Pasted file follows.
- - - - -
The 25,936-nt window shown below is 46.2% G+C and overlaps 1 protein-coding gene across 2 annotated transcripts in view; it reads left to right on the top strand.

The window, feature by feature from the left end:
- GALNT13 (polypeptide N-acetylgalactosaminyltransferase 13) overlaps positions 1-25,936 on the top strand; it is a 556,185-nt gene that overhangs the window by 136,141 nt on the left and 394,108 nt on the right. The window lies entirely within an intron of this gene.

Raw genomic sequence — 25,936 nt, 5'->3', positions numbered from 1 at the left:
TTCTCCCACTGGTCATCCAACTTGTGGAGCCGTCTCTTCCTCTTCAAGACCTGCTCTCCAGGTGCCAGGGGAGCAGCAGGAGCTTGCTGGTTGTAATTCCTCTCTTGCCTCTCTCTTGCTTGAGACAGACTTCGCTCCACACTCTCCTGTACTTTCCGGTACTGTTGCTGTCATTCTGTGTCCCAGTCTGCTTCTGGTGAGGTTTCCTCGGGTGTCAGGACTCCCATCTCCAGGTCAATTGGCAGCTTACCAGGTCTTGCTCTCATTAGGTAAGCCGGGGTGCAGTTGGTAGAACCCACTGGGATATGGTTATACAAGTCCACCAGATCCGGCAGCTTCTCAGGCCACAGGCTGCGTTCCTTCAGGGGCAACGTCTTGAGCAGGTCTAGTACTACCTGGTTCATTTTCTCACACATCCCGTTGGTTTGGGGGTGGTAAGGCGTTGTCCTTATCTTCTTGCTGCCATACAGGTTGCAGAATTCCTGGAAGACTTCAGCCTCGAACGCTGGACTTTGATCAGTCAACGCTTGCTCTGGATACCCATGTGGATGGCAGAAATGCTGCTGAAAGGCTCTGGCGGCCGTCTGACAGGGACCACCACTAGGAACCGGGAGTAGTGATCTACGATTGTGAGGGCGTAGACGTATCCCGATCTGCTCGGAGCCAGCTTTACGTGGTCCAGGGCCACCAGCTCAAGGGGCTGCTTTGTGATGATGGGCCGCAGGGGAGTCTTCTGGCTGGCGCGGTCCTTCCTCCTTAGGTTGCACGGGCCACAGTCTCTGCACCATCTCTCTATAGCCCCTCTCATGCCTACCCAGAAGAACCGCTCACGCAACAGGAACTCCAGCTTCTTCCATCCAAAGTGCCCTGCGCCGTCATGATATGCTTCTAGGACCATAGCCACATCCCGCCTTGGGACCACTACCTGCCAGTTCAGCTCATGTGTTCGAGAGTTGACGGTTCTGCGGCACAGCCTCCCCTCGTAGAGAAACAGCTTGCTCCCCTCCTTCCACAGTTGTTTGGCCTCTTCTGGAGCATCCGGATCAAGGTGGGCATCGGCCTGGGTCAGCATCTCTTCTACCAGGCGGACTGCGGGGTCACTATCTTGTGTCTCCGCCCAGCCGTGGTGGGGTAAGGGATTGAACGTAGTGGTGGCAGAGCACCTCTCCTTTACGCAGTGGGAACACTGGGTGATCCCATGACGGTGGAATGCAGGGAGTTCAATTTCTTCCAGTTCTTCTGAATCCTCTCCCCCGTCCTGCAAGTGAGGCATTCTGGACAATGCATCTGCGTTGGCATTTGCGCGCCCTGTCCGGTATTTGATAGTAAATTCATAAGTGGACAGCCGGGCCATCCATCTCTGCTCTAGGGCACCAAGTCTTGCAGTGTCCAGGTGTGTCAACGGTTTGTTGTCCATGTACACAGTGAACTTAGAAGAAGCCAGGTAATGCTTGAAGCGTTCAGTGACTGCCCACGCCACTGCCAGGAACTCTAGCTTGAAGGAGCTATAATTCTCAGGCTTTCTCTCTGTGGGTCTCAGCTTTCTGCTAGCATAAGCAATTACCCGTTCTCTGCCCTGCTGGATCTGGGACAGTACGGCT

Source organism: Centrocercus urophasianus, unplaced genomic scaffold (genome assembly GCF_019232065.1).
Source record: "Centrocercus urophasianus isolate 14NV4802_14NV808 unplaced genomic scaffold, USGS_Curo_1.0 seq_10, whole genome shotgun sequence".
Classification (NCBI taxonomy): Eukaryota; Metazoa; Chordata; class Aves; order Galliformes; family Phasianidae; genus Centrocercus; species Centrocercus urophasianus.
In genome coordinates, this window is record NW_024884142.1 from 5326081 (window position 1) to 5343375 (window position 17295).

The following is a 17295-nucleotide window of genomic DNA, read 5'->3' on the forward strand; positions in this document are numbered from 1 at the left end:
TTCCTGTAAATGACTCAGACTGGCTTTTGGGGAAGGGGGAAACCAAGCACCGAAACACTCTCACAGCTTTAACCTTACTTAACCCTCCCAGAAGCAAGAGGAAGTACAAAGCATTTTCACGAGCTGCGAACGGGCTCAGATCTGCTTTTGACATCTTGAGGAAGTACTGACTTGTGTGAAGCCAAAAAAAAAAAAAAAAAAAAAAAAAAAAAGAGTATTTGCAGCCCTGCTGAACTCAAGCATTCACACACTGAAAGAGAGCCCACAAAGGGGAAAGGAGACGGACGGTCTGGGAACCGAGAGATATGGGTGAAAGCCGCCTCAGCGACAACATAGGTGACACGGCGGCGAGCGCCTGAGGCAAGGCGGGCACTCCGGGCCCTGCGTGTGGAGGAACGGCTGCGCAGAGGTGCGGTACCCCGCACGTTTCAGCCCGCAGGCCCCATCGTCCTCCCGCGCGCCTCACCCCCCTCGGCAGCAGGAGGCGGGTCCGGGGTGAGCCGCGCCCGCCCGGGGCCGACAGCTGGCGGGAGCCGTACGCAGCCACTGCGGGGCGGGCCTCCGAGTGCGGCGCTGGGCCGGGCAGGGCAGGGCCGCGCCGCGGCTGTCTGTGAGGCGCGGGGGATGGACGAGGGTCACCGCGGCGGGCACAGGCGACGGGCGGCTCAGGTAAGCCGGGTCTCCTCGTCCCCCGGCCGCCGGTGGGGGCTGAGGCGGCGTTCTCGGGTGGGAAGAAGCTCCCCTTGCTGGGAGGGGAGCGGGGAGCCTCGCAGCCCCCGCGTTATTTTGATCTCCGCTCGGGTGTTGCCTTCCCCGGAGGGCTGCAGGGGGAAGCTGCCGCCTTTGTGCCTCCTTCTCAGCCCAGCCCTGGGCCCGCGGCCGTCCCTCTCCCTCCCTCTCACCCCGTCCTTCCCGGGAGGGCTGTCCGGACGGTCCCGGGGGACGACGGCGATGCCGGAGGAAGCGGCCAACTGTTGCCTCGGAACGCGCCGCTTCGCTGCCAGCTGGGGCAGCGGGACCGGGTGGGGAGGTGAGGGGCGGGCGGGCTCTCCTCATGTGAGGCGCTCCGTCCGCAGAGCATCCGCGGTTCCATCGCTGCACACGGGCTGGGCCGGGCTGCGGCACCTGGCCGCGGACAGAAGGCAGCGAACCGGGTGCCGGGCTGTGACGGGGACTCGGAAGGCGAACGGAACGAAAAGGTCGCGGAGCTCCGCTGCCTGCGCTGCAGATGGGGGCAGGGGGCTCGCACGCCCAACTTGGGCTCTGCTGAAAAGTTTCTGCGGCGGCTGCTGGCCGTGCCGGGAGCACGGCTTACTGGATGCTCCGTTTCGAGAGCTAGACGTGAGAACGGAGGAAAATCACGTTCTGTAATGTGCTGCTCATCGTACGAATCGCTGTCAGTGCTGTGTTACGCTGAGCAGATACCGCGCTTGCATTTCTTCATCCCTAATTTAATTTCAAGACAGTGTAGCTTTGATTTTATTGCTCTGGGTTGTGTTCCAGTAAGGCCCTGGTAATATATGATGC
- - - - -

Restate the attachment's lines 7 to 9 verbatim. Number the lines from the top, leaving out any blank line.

Source record: "Centrocercus urophasianus isolate 14NV4802_14NV808 unplaced genomic scaffold, USGS_Curo_1.0 seq_10, whole genome shotgun sequence".
Classification (NCBI taxonomy): Eukaryota; Metazoa; Chordata; class Aves; order Galliformes; family Phasianidae; genus Centrocercus; species Centrocercus urophasianus.
In genome coordinates, this window is record NW_024884142.1 from 5326081 (window position 1) to 5343375 (window position 17295).